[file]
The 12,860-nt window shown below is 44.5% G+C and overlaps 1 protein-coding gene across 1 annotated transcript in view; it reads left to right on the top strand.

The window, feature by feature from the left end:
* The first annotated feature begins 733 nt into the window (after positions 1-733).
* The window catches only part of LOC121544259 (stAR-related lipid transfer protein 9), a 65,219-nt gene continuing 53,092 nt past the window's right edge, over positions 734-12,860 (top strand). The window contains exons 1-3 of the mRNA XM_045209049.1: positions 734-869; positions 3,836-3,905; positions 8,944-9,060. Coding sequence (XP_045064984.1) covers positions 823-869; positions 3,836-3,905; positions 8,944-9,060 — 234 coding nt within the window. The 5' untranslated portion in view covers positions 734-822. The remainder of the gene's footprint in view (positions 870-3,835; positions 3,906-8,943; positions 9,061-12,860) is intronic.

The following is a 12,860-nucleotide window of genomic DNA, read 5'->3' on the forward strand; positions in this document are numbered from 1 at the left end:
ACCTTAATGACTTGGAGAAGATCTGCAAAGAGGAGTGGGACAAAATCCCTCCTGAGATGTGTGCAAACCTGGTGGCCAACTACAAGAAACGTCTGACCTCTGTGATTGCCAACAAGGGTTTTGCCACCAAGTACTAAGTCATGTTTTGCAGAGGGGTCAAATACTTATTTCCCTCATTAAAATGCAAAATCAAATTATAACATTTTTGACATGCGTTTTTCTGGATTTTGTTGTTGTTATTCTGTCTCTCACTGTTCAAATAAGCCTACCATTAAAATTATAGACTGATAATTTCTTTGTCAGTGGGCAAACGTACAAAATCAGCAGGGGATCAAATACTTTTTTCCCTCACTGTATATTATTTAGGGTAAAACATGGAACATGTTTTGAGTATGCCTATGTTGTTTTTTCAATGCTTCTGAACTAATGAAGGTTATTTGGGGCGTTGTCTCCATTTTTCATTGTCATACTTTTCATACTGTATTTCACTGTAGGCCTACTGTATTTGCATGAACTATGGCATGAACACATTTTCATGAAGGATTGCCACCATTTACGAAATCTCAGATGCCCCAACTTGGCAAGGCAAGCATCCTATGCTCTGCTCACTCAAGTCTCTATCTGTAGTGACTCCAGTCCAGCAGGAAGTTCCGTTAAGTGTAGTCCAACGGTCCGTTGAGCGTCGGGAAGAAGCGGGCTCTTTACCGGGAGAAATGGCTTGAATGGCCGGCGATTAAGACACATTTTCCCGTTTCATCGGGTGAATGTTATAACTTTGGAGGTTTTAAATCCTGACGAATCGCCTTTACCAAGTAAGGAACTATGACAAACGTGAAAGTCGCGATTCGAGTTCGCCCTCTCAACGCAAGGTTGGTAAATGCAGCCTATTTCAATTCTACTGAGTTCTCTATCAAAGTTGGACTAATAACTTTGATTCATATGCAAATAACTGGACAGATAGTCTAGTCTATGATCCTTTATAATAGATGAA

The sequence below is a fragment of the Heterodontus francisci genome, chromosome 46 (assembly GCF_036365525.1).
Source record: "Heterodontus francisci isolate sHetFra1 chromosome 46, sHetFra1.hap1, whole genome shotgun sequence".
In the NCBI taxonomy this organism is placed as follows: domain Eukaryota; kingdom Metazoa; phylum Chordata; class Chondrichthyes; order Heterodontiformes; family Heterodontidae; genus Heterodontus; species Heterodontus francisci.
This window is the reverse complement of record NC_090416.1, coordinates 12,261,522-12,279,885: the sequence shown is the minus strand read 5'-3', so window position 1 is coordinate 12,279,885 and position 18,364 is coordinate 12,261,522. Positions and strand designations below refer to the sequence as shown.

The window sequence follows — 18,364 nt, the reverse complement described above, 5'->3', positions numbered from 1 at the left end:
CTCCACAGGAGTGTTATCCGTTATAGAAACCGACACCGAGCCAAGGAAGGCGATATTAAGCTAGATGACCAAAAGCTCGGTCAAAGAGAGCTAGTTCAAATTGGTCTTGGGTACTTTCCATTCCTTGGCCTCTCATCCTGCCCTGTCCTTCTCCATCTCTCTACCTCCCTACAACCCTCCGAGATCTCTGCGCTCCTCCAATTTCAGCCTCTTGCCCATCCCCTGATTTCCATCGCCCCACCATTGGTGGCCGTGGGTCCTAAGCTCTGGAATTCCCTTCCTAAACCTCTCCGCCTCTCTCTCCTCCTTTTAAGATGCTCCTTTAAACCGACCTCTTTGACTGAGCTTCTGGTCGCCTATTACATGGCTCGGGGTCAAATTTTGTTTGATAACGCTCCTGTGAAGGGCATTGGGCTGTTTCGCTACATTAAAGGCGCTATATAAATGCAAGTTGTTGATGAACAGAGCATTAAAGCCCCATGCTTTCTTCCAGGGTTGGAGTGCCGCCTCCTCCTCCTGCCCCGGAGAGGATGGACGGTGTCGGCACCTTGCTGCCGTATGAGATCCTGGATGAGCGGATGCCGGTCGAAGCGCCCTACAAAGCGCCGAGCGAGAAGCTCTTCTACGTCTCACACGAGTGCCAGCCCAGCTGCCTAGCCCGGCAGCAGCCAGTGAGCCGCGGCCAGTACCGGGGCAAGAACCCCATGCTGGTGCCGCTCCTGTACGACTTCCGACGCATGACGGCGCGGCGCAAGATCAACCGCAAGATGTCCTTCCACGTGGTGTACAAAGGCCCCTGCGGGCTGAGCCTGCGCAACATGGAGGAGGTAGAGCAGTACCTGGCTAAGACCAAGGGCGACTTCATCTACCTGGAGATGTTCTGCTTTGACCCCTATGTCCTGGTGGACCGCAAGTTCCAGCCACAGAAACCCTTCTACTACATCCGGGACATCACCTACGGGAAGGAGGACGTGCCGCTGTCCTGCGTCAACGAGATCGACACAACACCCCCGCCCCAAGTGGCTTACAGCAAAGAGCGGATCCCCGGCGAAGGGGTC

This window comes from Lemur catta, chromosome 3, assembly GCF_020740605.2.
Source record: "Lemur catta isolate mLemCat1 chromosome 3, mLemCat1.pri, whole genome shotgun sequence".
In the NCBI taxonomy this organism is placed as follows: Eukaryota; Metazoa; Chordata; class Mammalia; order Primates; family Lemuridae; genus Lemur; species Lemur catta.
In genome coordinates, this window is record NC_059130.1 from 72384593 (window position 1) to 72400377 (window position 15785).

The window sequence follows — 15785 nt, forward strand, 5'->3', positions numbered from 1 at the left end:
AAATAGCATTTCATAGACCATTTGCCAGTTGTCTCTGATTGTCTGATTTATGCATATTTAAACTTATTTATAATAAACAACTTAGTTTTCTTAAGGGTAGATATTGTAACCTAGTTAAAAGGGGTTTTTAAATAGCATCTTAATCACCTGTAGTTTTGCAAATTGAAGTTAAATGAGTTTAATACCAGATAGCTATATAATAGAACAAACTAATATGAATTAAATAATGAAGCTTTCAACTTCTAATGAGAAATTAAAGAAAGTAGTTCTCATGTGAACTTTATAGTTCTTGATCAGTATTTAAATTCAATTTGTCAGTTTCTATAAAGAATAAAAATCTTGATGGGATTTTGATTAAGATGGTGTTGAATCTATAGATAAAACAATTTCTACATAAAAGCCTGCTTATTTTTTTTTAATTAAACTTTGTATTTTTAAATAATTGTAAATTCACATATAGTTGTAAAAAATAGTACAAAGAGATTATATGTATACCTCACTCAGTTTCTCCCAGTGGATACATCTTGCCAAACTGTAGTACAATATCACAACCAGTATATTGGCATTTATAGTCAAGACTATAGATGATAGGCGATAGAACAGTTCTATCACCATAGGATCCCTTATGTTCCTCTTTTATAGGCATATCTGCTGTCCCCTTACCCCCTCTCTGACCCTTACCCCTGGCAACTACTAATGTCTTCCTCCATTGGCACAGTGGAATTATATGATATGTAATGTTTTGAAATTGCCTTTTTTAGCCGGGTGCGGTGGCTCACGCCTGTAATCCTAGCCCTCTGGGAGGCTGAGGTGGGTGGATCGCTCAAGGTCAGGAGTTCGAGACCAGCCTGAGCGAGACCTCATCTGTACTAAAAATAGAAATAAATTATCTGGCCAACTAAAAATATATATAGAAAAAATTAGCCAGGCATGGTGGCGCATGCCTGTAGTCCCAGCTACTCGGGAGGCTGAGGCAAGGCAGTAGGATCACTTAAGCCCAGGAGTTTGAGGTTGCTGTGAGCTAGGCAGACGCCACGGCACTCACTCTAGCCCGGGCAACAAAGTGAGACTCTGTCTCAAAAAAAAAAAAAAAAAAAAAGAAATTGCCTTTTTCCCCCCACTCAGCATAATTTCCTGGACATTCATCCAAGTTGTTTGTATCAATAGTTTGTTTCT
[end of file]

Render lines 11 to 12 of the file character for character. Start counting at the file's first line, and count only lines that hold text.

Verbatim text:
The window sequence follows — 18,364 nt, the reverse complement described above, 5'->3', positions numbered from 1 at the left end:
CTCCACAGGAGTGTTATCCGTTATAGAAACCGACACCGAGCCAAGGAAGGCGATATTAAGCTAGATGACCAAAAGCTCGGTCAAAGAGAGCTAGTTCAAATTGGTCTTGGGTACTTTCCATTCCTTGGCCTCTCATCCTGCCCTGTCCTTCTCCATCTCTCTACCTCCCTACAACCCTCCGAGATCTCTGCGCTCCTCCAATTTCAGCCTCTTGCCCATCCCCTGATTTCCATCGCCCCACCATTGGTGGCCGTGGGTCCTAAGCTCTGGAATTCCCTTCCTAAACCTCTCCGCCTCTCTCTCCTCCTTTTAAGATGCTCCTTTAAACCGACCTCTTTGACTGAGCTTCTGGTCGCCTATTACATGGCTCGGGGTCAAATTTTGTTTGATAACGCTCCTGTGAAGGGCATTGGGCTGTTTCGCTACATTAAAGGCGCTATATAAATGCAAGTTGTTGATGAACAGAGCATTAAAGCCCCATGCTTTCTTCCAGGGTTGGAGTGCCGCCTCCTCCTCCTGCCCCGGAGAGGATGGACGGTGTCGGCACCTTGCTGCCGTATGAGATCCTGGATGAGCGGATGCCGGTCGAAGCGCCCTACAAAGCGCCGAGCGAGAAGCTCTTCTACGTCTCACACGAGTGCCAGCCCAGCTGCCTAGCCCGGCAGCAGCCAGTGAGCCGCGGCCAGTACCGGGGCAAGAACCCCATGCTGGTGCCGCTCCTGTACGACTTCCGACGCATGACGGCGCGGCGCAAGATCAACCGCAAGATGTCCTTCCACGTGGTGTACAAAGGCCCCTGCGGGCTGAGCCTGCGCAACATGGAGGAGGTAGAGCAGTACCTGGCTAAGACCAAGGGCGACTTCATCTACCTGGAGATGTTCTGCTTTGACCCCTATGTCCTGGTGGACCGCAAGTTCCAGCCACAGAAACCCTTCTACTACATCCGGGACATCACCTACGGGAAGGAGGACGTGCCGCTGTCCTGCGTCAACGAGATCGACACAACACCCCCGCCCCAAGTGGCTTACAGCAAAGAGCGGATCCCCGGCGAAGGGGTC